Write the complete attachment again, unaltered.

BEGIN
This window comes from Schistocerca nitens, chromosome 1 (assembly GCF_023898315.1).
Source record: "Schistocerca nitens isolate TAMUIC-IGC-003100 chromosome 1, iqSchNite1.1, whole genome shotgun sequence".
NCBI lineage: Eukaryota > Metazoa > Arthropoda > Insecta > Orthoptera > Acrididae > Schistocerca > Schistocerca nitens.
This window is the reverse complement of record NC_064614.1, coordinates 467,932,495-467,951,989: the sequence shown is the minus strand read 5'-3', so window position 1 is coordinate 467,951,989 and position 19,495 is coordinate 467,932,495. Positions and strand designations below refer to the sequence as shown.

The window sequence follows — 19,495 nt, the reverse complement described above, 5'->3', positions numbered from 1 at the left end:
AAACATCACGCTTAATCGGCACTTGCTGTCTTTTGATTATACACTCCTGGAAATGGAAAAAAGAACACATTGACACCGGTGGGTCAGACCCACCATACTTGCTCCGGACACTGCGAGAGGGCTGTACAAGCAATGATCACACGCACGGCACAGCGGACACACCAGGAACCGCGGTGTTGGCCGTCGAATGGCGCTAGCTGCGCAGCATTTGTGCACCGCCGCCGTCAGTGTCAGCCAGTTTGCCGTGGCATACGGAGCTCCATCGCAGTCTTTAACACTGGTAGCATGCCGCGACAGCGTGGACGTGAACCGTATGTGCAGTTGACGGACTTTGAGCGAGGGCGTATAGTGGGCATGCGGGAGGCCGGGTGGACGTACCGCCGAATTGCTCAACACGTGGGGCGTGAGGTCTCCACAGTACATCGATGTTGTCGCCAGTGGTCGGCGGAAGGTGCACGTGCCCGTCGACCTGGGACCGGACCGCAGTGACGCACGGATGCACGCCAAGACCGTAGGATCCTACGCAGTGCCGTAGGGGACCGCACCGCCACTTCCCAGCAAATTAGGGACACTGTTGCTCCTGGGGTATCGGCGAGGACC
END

This window comes from Schistocerca nitens, chromosome 1 (assembly GCF_023898315.1).
Source record: "Schistocerca nitens isolate TAMUIC-IGC-003100 chromosome 1, iqSchNite1.1, whole genome shotgun sequence".
NCBI lineage: Eukaryota > Metazoa > Arthropoda > Insecta > Orthoptera > Acrididae > Schistocerca > Schistocerca nitens.
This window is the reverse complement of record NC_064614.1, coordinates 467,932,495-467,951,989: the sequence shown is the minus strand read 5'-3', so window position 1 is coordinate 467,951,989 and position 19,495 is coordinate 467,932,495. Positions and strand designations below refer to the sequence as shown.

The window sequence follows — 19,495 nt, the reverse complement described above, 5'->3', positions numbered from 1 at the left end:
AAACATCACGCTTAATCGGCACTTGCTGTCTTTTGATTATACACTCCTGGAAATGGAAAAAAGAACACATTGACACCGGTGGGTCAGACCCACCATACTTGCTCCGGACACTGCGAGAGGGCTGTACAAGCAATGATCACACGCACGGCACAGCGGACACACCAGGAACCGCGGTGTTGGCCGTCGAATGGCGCTAGCTGCGCAGCATTTGTGCACCGCCGCCGTCAGTGTCAGCCAGTTTGCCGTGGCATACGGAGCTCCATCGCAGTCTTTAACACTGGTAGCATGCCGCGACAGCGTGGACGTGAACCGTATGTGCAGTTGACGGACTTTGAGCGAGGGCGTATAGTGGGCATGCGGGAGGCCGGGTGGACGTACCGCCGAATTGCTCAACACGTGGGGCGTGAGGTCTCCACAGTACATCGATGTTGTCGCCAGTGGTCGGCGGAAGGTGCACGTGCCCGTCGACCTGGGACCGGACCGCAGTGACGCACGGATGCACGCCAAGACCGTAGGATCCTACGCAGTGCCGTAGGGGACCGCACCGCCACTTCCCAGCAAATTAGGGACACTGTTGCTCCTGGGGTATCGGCGAGGACC